Last January, a Washington attorney named David Rivkin co-authored an article in Politico Magazine that laid out a legal theory that Speaker John Boehner (R-OH) now plans to use to sue President Obama because the president is not implementing Obamacare fast enough. Yet, as ThinkProgress laid out shortly after Boehner announced that he would file the lawsuit, Rivkin’s legal theory rests upon “a glaring misrepresentation of a recent Supreme Court decision that undermines much of the basis for this lawsuit.”
Nevertheless, Boehner decided to hire Rivkin to represent the GOP-led House in its suit against the president. Rivkin’s price? $500 an hour, all charged to the American taxpayer.
The contract caps Rivkin’s fees at a total of $350,000, although, if past is prologue, this cap will rise quickly. During the litigation challenging the Defense of Marriage Act, Boehner hired former Solicitor General Paul Clement to defend anti-gay discrimination at a fee of $520 per hour. Although an early iteration of Clement’s contract capped his total fees at $500,000, the total cost of Boehner’s legal services rose to $2.3 million. Clement’s legal fees were also charged to the American taxpayer.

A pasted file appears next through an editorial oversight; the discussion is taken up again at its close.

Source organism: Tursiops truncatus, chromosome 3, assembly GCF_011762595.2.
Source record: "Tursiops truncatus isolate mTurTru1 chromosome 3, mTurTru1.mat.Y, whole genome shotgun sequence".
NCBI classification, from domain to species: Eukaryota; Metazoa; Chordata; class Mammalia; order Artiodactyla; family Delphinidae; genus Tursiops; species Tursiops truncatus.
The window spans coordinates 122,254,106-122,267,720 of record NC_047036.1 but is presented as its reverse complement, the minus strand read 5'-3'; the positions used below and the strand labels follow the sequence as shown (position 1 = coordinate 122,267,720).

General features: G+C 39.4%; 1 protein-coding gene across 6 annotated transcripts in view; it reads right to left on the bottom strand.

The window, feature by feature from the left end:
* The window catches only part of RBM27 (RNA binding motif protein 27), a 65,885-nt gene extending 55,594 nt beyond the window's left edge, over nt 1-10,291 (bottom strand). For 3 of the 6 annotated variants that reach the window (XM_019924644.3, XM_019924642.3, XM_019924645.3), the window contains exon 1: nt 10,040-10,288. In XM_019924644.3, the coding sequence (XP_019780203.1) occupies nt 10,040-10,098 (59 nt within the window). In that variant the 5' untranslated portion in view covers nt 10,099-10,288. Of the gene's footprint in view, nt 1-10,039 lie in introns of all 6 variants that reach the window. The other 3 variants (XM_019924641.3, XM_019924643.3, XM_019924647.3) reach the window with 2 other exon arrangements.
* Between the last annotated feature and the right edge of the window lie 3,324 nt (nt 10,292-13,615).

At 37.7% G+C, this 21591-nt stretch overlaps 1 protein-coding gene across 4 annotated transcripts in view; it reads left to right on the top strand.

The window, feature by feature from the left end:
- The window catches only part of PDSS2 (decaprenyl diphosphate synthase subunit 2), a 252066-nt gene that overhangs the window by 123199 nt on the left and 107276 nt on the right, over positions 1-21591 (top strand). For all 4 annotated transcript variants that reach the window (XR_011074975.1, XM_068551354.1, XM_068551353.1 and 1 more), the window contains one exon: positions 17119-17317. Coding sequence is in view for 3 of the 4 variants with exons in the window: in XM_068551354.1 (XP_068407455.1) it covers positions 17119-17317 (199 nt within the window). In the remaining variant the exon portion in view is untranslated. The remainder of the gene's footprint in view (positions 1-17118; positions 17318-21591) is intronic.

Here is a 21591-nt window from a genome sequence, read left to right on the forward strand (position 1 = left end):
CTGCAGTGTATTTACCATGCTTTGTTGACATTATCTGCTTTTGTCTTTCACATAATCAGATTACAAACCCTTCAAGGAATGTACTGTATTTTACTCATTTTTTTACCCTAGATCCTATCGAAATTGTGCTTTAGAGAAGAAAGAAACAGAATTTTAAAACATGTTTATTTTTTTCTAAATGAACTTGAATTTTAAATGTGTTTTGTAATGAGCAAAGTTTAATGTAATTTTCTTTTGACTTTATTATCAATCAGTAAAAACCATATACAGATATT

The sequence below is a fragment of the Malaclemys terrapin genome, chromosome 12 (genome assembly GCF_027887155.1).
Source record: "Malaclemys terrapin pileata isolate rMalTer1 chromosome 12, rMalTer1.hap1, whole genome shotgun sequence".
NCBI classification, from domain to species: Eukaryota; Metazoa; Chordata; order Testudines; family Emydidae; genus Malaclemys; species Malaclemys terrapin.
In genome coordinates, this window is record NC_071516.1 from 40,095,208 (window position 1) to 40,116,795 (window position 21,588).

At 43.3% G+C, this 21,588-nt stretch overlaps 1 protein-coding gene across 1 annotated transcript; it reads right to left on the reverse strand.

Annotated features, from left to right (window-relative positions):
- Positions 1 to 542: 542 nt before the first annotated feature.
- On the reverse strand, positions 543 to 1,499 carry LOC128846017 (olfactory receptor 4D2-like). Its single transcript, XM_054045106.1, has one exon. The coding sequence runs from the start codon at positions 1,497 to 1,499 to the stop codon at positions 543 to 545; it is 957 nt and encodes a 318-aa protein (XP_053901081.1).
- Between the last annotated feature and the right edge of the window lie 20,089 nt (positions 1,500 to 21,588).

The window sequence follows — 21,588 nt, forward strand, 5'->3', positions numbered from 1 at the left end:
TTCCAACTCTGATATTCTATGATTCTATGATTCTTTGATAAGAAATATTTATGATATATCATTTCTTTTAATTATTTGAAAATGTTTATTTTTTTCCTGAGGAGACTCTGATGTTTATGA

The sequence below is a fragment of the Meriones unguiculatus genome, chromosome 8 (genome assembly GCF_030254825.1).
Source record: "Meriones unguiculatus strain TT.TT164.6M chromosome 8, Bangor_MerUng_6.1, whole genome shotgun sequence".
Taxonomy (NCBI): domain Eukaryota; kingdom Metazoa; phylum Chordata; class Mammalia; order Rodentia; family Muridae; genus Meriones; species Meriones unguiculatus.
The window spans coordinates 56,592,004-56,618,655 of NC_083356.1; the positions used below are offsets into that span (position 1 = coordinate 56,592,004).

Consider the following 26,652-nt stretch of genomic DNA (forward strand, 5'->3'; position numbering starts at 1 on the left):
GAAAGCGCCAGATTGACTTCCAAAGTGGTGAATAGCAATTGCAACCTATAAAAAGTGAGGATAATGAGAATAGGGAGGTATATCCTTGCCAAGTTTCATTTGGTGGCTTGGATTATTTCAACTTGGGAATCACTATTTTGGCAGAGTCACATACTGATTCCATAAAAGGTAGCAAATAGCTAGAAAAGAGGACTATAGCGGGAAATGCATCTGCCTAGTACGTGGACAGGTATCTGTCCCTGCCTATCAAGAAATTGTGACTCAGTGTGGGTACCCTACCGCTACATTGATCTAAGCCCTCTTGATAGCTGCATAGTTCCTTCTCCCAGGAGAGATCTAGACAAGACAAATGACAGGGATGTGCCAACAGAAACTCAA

However much money Rivkin ultimately collects from the American people, he is unlikely to win his lawsuit if the judges who consider it follow existing law. As a general rule, a plaintiff bringing a lawsuit must have actually been injured in some way by the person they are suing. Neither Boehner nor any other member of Congress, however, has been injured by President Obama’s decision to delay implementation of the provision of the Affordable Care Act at issue in this case. Additionally, in a 1997 case called Raines v. Byrd, the Supreme Court explained that suits brought by members of Congress alleging that their institutional rights as lawmakers have been injured are highly discouraged.